Changing the norms for rural women in Kosovo

September 24, 2018

Photo: Majlinda Hoxha, UNDP Kosovo

Red-roofed village houses set in a canopy of trees, tall peaks painted fresh green towering around. Just across the narrow road, crystal-clear water flows through a creek while young women wearing traditional dresses greet guests with freshly-baked bread and salt.

Only two months ago I was in this stunning spot in the mountains of southern Kosovo* as one of the guests of a new site, the social enterprise called Independent Association of Women-Sevce.

Through our rural development project funded by the Austrian Development Cooperation, we partnered with this association of 40 women to establish a modern production line of rural gastronomic goodies, turning household traditions into a business opportunity.

Having tasted their masterful fruit juices, jams, and ajvar, I know the social enterprise will not have a shortage of customers (me proudly being one of them). Now with the summer season about to end, I can see the last several weeks have marked something much more significant. This is the culmination of an improbable journey for these women.

In 2016, 9 local women pioneers formed a group with the goal to reduce poverty and build opportunities for employment of local women by catering to the increasing demand for “all things natural”. The message was heard loud and clear, and now the group proudly counts 40 members.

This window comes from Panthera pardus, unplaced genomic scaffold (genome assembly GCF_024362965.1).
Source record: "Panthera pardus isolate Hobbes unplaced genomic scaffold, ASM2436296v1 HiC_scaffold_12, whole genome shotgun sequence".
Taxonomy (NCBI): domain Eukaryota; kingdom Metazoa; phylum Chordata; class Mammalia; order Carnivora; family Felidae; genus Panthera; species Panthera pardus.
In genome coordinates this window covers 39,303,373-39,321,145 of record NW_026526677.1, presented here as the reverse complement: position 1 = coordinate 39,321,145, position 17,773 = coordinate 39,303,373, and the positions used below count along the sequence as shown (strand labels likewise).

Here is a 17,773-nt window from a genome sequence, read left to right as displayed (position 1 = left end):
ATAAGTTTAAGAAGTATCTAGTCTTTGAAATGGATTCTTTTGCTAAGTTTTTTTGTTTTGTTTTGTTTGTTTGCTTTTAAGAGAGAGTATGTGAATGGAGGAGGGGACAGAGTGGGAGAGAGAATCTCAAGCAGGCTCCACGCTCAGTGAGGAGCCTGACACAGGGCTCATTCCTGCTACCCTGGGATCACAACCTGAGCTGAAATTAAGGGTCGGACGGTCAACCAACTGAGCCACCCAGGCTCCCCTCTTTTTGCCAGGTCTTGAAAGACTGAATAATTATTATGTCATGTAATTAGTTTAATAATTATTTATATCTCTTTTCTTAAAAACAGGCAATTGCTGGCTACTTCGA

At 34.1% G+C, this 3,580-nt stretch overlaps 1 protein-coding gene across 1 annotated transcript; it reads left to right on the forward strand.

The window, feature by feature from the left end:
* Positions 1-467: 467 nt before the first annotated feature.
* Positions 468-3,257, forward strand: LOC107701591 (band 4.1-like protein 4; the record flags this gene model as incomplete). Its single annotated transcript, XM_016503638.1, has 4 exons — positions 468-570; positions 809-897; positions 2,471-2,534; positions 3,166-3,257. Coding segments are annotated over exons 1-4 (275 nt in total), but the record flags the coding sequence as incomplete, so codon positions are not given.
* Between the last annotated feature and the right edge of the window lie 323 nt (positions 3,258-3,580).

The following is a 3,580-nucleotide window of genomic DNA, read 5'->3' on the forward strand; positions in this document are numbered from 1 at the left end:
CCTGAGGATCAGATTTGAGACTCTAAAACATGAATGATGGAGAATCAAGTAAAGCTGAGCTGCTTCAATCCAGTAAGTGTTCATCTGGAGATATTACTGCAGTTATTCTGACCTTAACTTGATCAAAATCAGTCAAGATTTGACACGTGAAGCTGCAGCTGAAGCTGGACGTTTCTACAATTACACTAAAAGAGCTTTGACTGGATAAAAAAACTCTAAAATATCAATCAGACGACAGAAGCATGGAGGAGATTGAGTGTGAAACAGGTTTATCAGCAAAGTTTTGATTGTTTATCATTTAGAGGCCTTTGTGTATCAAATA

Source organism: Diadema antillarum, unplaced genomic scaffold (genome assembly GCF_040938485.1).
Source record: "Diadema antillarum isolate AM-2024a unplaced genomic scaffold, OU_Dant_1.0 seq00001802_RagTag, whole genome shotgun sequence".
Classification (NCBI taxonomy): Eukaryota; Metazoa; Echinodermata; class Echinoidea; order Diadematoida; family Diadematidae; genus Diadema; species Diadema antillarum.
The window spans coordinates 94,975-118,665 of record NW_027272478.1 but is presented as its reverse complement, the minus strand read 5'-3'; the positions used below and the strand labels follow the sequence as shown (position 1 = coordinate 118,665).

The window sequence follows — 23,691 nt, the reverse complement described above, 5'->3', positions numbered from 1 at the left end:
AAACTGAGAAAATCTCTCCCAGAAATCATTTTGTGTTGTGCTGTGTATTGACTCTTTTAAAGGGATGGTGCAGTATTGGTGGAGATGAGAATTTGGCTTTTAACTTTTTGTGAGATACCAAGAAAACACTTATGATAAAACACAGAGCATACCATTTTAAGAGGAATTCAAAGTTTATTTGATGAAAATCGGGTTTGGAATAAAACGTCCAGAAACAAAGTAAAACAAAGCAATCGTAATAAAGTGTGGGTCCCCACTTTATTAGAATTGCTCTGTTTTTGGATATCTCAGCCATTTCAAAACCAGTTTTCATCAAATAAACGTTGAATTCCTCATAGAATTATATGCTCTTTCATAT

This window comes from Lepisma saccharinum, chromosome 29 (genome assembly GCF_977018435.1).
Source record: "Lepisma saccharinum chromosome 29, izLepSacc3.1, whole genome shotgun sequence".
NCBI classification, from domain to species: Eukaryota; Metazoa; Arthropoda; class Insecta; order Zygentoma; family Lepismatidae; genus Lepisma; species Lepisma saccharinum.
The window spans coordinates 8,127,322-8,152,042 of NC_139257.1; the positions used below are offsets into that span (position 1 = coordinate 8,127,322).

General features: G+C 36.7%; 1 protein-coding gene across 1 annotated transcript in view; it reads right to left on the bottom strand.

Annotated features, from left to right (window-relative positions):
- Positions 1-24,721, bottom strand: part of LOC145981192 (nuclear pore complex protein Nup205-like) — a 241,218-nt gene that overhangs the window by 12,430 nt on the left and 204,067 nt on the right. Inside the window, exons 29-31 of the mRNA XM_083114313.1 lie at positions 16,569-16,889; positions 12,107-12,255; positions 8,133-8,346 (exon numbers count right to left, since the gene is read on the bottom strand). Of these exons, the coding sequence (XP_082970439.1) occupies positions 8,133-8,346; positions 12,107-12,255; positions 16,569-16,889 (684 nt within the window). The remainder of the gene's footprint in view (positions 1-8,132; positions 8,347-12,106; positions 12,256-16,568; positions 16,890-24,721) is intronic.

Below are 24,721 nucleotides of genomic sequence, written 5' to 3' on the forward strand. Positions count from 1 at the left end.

It’s no secret that jobs and business opportunities are in short supply in Kosovo, as in the rest of the Western Balkans. Women face even greater barriers to building a career. The statistics are bleak: only 1 in 8 working-age women in Kosovo has a full-time job, 80 percent are considered inactive in the labor market, and two thirds of unemployed women have been in that situation for over a year. Access to credit is limited for a variety of reasons, including property issues. Remote rural areas such as the village of Sevcë/Sevce suffer from such challenges ever more strongly.

Seeing statistics on the issue is one thing, but the problem really comes alive when you see the faces behind it.

Just before the opening ceremony in late July, I remember seeing Zorica, the head of the association, holding her hands together nervously as she prepared for her speech. In front of the large crowd at the inauguration, she exuded confidence, pride and success. “Our women will now have more opportunities in the future. Most of us have never had a job, so we are grateful to our supporters who believed in us. We will confirm this belief”.

The social enterprise aims big. The women plan to turn between 7-10 tons of fruits and vegetables into tasty juices, jams and pickles, produce more than 500 kg of pure fresh honey, and make around 1000 kg of delicious mountain cheese each year. Already, they increased production from 10 jars of ajvar in one go to over 140, catering to local restaurants as well as customers approaching them directly after learning about this initiative.

Building their market presence and solidifying their brand is the next step on the journey, and the women are working towards deals with companies distributing products to further markets all over Kosovo.  

We may have changed the statistics by only a bit with much work lying ahead of the social enterprise; we have yet to see its long-term success. I firmly believe the true impact will be measured by the more intangible precedent set for future generations by these 40 pioneers.

*References to Kosovo shall be understood to be in the context of Security Council Resolution 1244 (1999)